Questions for Elizabeth Arias, Health Statistician and Lead Author of “Mortality Profile of the Non-Hispanic American Indian or Alaska Native Population, 2019.”
Q: Is the first report on non-Hispanic American Indian or Alaska Native (AIAN) mortality?
EA: Yes. This is the first report that NCHS publishes exclusively on non-Hispanic AIAN mortality. Limited mortality statistics for this population has been included in our standard mortality reports.
Q: Why is there an issue of misclassification of race and ethnicity on U.S. death certificates for the AIAN population?
EA: We do not know exactly why individuals who self-identify as AIAN while alive have a higher rate of being classified as a different race on their death certificates than other racial and ethnic populations. What we know is that funeral directors who are responsible for filling out the demographic portion of the death certificate may rely on visual observation rather than ask family informants the race of decedent. An important factor in visual misclassification is that the proportion of multiple race individuals, predominantly individuals who identify as both AIAN and white, within the AIAN population is relatively large.
Q: Are there any differences in the leading causes of death order for the AIAN population compared to U.S. overall?
EA: Most of the 15 leading causes of death experienced by the non-Hispanic AIAN population are the same as those affecting the total US population. However, there are important differences. For the non-Hispanic AIAN population, homicide is the 13th leading cause of death whereas homicide is not one of the 15 leading causes of death for the total population. The order of the 15 leading causes of death differs for the non-Hispanic AIAN population. Of note, Chronic liver disease and cirrhosis is the 4th leading cause for this population but the 11th cause for the US overall, Suicide is the 8th vs 10th cause, and Alzheimer is the 11th vs 6th cause.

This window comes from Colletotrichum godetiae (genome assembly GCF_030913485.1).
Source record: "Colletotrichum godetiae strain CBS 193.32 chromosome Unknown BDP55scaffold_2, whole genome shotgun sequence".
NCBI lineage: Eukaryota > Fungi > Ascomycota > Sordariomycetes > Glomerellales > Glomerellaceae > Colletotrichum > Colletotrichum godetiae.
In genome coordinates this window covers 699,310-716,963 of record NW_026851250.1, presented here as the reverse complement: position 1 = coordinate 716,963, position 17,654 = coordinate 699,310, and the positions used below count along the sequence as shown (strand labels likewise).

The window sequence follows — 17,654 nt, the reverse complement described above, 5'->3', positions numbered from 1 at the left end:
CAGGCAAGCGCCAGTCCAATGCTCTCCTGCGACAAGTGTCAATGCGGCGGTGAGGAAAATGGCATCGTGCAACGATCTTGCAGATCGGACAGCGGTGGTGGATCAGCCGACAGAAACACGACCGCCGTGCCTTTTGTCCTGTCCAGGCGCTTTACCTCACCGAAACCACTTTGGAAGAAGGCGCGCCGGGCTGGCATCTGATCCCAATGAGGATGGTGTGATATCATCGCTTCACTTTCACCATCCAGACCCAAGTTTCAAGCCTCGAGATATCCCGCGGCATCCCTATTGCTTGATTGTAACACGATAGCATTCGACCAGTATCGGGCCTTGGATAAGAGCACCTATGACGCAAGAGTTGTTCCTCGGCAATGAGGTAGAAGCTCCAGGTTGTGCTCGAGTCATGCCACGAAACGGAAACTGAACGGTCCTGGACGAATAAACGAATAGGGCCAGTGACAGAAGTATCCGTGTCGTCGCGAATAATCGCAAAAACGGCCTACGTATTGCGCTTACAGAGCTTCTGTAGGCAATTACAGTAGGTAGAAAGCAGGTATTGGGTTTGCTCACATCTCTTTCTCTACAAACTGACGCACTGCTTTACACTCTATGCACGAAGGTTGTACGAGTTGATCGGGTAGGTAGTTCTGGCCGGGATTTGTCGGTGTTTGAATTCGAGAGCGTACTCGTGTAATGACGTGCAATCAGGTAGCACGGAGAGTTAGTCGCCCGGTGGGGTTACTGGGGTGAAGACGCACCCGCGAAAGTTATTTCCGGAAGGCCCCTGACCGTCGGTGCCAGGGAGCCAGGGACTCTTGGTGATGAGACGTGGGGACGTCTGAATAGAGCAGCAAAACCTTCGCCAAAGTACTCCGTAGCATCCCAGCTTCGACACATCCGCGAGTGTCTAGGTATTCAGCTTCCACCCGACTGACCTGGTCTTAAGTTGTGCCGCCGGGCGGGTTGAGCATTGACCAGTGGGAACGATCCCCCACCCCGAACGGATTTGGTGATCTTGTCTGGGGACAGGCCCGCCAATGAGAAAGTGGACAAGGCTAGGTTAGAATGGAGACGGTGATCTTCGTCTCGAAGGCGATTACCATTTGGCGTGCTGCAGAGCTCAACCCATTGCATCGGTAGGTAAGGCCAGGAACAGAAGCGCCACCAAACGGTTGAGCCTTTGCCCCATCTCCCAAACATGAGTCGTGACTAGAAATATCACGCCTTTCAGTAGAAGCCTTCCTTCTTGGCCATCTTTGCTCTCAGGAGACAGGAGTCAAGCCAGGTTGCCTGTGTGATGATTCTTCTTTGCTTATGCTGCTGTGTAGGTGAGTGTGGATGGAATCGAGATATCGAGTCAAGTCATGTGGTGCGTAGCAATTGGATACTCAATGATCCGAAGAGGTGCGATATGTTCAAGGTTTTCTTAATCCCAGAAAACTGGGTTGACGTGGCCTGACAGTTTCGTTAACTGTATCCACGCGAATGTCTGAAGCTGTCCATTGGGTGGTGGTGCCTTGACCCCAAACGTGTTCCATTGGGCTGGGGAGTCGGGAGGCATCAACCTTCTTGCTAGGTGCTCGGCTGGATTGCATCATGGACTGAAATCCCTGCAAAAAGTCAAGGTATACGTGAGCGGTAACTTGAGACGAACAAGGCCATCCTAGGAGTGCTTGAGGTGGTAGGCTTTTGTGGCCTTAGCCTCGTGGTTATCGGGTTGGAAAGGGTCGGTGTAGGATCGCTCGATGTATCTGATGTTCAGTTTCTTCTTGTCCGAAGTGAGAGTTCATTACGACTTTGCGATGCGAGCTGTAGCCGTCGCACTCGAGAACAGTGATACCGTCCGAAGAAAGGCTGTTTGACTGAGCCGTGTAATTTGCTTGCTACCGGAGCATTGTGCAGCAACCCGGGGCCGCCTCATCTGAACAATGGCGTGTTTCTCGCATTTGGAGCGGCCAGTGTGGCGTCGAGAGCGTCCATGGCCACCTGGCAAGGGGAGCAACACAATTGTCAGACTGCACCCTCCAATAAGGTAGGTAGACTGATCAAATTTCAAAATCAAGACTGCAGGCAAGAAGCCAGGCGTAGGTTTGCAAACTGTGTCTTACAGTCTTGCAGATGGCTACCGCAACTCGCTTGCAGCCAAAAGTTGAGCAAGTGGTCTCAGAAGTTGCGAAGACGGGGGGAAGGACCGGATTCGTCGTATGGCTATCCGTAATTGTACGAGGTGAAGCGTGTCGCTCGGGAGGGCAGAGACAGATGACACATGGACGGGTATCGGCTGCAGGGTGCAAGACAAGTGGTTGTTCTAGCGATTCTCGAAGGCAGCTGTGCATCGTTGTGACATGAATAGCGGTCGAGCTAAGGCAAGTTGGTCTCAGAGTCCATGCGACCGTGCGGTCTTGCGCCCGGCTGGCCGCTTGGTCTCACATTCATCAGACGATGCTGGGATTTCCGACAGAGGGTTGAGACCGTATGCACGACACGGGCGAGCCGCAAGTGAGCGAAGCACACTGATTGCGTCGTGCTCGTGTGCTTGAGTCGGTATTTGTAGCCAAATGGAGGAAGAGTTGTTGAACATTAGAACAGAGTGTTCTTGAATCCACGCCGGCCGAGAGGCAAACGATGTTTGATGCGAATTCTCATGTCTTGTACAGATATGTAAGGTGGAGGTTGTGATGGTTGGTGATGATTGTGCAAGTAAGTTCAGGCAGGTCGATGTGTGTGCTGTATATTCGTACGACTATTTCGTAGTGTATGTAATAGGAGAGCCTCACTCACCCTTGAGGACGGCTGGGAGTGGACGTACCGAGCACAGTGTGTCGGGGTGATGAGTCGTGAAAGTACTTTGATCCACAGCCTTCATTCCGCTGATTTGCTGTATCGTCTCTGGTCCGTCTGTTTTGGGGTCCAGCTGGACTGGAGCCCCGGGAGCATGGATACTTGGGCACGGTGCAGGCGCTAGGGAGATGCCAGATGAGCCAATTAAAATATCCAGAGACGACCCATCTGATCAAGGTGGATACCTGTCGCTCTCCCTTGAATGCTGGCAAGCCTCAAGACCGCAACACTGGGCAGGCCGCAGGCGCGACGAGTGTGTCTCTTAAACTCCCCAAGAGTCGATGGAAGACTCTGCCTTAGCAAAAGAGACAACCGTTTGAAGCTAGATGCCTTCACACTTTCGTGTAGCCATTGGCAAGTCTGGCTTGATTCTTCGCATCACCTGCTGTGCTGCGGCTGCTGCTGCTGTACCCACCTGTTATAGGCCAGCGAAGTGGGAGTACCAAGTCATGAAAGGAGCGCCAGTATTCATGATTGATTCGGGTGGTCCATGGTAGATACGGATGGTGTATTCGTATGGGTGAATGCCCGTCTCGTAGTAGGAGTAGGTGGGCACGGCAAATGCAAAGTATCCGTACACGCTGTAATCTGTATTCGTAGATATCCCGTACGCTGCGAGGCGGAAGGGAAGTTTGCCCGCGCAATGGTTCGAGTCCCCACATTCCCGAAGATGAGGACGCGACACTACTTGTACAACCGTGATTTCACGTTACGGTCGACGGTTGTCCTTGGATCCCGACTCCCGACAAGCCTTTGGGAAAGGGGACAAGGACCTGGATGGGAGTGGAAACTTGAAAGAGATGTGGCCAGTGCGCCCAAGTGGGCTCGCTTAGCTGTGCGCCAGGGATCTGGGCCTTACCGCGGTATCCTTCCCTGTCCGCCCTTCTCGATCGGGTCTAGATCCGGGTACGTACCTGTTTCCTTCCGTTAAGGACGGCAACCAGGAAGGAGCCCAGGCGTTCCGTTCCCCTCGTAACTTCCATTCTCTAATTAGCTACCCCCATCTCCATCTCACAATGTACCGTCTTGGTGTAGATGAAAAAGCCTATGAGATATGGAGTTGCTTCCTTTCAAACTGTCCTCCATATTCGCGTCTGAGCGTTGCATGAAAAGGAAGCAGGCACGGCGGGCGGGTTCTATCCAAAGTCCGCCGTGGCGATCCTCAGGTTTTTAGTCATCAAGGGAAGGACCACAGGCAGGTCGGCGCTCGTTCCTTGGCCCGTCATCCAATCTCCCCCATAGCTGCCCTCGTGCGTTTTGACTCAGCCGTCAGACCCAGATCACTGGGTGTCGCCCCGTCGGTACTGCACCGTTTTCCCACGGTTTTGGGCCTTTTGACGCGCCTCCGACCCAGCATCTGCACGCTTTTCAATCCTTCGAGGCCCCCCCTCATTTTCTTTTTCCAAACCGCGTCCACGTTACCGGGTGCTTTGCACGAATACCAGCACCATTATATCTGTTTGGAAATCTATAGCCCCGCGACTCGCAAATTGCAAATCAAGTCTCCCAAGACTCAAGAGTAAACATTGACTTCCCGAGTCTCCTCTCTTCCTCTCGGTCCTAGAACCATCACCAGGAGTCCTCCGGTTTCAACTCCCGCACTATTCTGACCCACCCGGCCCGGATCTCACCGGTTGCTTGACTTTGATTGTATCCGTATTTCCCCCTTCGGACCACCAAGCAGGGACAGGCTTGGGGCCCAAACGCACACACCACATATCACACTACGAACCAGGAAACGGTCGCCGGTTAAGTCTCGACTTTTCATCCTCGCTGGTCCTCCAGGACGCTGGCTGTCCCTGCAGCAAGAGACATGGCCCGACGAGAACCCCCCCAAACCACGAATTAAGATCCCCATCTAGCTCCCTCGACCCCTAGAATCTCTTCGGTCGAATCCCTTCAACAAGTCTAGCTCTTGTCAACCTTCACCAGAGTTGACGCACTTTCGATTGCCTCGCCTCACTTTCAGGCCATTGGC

Q: Is there any trend data on life expectancy for the AIAN population prior to 2019?
EA: We publish death counts, and age-specific and age-adjusted death rates for the AIAN population annually in our final mortality reports. However, these estimates are not adjusted for misclassification. The most reliable mortality estimates published prior to this report were based on a linkage of Indian Health Service (HIS) patient registration data and vital statistics mortality data covering years 1990-2009. The data covered 65% of the non-Hispanic AIAN population, those living in Contract Health Service Delivery Areas of the IHS. A special issue of the American Journal of Publish Health was published (see American Journal of Public Health – Volume 104, Issue S3 (aphapublications.org).
Q: What is the main takeaway message from this report?
EA: Racial and ethnic health and mortality disparities in the US are profound. The non-Hispanic AIAN mortality profile resembles that of some of the populations in the poorest, under developed countries in the world.